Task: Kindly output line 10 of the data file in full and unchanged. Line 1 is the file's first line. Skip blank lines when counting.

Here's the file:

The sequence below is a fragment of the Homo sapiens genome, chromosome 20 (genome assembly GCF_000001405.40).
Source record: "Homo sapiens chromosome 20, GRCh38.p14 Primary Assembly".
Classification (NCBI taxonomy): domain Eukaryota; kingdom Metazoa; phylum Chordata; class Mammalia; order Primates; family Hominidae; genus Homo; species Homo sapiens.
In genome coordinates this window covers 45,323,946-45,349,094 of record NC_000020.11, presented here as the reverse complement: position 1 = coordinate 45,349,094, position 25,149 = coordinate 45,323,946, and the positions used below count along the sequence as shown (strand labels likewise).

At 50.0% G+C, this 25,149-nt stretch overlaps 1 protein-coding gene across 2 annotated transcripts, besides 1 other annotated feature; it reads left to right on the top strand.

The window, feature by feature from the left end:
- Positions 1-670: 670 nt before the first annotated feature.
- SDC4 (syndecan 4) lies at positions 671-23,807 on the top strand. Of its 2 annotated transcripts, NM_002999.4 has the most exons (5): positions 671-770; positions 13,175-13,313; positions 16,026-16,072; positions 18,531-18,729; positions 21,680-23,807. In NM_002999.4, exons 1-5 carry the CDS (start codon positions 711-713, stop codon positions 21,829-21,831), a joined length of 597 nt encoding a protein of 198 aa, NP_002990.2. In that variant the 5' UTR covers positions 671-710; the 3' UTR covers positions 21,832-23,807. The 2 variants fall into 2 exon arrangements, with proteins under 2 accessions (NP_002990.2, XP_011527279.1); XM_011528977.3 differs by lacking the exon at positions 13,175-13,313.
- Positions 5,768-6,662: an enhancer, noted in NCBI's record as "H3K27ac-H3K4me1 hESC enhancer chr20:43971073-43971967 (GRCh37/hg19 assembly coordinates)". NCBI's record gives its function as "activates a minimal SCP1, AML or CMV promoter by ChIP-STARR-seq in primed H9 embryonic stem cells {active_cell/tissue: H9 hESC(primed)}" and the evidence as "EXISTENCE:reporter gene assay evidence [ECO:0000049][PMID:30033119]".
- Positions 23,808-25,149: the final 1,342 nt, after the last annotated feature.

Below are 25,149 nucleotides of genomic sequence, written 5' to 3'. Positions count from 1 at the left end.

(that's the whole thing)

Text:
- Positions 23,808-25,149: the final 1,342 nt, after the last annotated feature.